The move to replace Dr S Kumaran with a non-Indian had sparked an uproar.
In a statement today, Samy Vellu said Indians in the then Malaya and Singapore had struggled to set up the department.
"Today, the department is considered the Indian community's cultural heritage and part of our history in this country," he said.
"It reflects our prestige and as such, it does not make sense for a non-Indian to head the department."
In view of this, MIC wants a commitment from the university that an Indian will head its Indian Studies Department and the 'same mistake' will not be repeated in future.
Samy Vellu said he would raise the matter with Prime Minister Najib Abdul Razak should there be no solution to the problem.
Work together to ensure survival
He also urged the Indians in the department, especially academicians and lecturers to work together and ensure the survival of the department.
He noted that part of the problem was due to lack of cooperation among them.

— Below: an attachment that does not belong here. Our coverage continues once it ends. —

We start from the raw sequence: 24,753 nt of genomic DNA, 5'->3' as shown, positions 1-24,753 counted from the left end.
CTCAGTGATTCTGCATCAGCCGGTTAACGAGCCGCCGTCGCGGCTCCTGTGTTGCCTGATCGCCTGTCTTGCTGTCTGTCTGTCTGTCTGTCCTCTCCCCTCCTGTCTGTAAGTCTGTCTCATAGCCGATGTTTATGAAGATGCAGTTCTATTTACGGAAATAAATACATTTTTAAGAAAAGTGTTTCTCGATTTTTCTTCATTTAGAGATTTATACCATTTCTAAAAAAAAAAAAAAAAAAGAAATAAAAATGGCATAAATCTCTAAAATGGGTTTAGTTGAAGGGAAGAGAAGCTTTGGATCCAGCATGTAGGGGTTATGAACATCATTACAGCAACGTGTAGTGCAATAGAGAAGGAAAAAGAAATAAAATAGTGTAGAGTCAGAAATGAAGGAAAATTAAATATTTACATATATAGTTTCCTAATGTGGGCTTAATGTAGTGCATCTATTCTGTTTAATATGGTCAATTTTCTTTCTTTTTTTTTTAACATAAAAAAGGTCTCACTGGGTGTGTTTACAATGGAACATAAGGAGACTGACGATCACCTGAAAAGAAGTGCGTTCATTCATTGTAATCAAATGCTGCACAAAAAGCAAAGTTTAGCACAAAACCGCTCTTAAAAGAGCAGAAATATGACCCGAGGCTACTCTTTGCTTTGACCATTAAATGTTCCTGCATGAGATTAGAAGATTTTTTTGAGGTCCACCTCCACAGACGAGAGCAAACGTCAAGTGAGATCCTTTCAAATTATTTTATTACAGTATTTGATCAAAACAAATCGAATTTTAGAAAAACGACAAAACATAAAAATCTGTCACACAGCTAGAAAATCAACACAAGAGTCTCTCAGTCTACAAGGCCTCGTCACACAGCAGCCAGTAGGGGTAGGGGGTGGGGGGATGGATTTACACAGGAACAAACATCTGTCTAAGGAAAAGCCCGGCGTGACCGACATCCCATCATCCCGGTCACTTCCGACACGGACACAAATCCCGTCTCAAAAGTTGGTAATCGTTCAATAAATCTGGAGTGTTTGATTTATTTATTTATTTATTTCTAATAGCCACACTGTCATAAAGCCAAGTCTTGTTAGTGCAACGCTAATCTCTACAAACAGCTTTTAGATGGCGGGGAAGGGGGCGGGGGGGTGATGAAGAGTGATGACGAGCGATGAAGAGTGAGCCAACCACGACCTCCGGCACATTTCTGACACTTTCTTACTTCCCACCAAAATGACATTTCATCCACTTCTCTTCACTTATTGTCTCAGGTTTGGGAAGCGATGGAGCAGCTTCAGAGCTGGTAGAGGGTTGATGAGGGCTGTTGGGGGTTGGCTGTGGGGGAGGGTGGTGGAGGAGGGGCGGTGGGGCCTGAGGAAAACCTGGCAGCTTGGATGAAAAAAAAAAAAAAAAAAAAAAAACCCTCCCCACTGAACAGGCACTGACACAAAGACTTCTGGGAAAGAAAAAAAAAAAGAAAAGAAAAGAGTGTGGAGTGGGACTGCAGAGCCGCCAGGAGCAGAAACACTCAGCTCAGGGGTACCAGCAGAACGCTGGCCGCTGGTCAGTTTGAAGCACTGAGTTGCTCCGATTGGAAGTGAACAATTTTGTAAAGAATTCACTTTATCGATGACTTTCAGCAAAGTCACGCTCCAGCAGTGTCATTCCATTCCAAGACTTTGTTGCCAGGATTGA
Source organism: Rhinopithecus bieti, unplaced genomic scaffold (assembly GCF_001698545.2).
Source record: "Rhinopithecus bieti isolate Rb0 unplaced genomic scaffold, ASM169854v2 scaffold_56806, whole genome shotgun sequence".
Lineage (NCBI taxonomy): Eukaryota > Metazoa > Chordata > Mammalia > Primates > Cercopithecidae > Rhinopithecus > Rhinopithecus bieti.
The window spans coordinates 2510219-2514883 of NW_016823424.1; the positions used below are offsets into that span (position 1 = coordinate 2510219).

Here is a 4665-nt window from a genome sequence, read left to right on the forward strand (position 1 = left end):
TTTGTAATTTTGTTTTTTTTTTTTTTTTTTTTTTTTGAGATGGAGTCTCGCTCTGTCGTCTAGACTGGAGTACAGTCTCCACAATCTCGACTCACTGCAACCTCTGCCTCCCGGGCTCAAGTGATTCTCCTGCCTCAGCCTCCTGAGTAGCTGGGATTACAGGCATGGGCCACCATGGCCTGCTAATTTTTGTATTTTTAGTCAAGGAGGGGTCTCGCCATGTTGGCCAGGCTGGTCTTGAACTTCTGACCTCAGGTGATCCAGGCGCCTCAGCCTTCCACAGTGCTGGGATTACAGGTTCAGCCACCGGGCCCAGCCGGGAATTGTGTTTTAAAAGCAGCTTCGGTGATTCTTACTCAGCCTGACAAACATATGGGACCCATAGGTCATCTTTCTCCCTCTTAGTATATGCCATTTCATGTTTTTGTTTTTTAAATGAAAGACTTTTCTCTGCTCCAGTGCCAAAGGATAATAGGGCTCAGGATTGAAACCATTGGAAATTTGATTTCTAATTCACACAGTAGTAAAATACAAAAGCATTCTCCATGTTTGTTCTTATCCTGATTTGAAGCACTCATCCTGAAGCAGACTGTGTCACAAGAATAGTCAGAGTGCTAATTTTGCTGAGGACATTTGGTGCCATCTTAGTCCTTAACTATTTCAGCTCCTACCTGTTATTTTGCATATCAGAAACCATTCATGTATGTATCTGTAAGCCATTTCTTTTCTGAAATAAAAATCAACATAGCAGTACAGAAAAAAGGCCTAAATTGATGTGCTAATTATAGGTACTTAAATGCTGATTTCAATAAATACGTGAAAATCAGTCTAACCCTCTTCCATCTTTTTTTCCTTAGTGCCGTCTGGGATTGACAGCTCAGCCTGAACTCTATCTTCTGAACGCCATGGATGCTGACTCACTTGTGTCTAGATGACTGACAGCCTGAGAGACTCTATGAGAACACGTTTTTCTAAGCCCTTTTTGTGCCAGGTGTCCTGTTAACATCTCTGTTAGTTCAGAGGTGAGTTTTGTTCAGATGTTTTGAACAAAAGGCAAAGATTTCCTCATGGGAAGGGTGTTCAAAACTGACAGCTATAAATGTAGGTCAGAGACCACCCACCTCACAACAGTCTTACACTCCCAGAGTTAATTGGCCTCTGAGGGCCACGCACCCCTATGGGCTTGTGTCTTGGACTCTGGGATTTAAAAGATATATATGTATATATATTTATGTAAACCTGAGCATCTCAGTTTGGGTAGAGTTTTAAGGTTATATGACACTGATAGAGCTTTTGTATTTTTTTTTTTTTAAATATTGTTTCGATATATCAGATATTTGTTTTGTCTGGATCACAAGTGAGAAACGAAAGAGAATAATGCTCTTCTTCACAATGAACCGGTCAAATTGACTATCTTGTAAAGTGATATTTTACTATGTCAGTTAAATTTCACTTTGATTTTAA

Samy Vellu was however pleased that Universiti Malaya vice-chancellor Ghauth Jasmon had assured Human Resources Minister and MIC secretary-general S Subramaniam yesterday that the matter would be resolved amicably.
"However, we want an assurance that the Indian Studies Department will continue to be headed by an Indian," he reiterated.
Following the appointment of a non-Indian to the post, several leaders of non-governmental organisations called on the university to rescind the appointment.
Yesterday, Subramaniam said Ghauth informed him that Kumaran's replacement was an administrative issue but he promised to look into my request seriously.